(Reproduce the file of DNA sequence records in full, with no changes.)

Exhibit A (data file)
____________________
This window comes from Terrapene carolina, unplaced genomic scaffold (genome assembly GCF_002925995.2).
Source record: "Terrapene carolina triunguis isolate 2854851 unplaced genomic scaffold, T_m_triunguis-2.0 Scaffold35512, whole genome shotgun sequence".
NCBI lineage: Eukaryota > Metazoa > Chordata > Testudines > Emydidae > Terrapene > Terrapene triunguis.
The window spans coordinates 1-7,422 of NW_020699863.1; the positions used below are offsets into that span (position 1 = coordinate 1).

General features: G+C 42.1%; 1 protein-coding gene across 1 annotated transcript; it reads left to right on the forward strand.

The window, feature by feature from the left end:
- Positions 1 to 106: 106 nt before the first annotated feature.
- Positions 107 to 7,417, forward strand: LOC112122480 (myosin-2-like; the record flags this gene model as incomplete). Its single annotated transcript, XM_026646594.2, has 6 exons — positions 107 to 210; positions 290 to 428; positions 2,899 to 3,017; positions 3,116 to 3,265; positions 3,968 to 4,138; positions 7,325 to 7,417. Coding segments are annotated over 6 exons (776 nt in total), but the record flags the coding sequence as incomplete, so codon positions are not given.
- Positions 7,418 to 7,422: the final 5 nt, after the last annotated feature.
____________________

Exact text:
This window comes from Terrapene carolina, unplaced genomic scaffold (genome assembly GCF_002925995.2).
Source record: "Terrapene carolina triunguis isolate 2854851 unplaced genomic scaffold, T_m_triunguis-2.0 Scaffold35512, whole genome shotgun sequence".
NCBI lineage: Eukaryota > Metazoa > Chordata > Testudines > Emydidae > Terrapene > Terrapene triunguis.
The window spans coordinates 1-7,422 of NW_020699863.1; the positions used below are offsets into that span (position 1 = coordinate 1).

General features: G+C 42.1%; 1 protein-coding gene across 1 annotated transcript; it reads left to right on the forward strand.

The window, feature by feature from the left end:
- Positions 1 to 106: 106 nt before the first annotated feature.
- Positions 107 to 7,417, forward strand: LOC112122480 (myosin-2-like; the record flags this gene model as incomplete). Its single annotated transcript, XM_026646594.2, has 6 exons — positions 107 to 210; positions 290 to 428; positions 2,899 to 3,017; positions 3,116 to 3,265; positions 3,968 to 4,138; positions 7,325 to 7,417. Coding segments are annotated over 6 exons (776 nt in total), but the record flags the coding sequence as incomplete, so codon positions are not given.
- Positions 7,418 to 7,422: the final 5 nt, after the last annotated feature.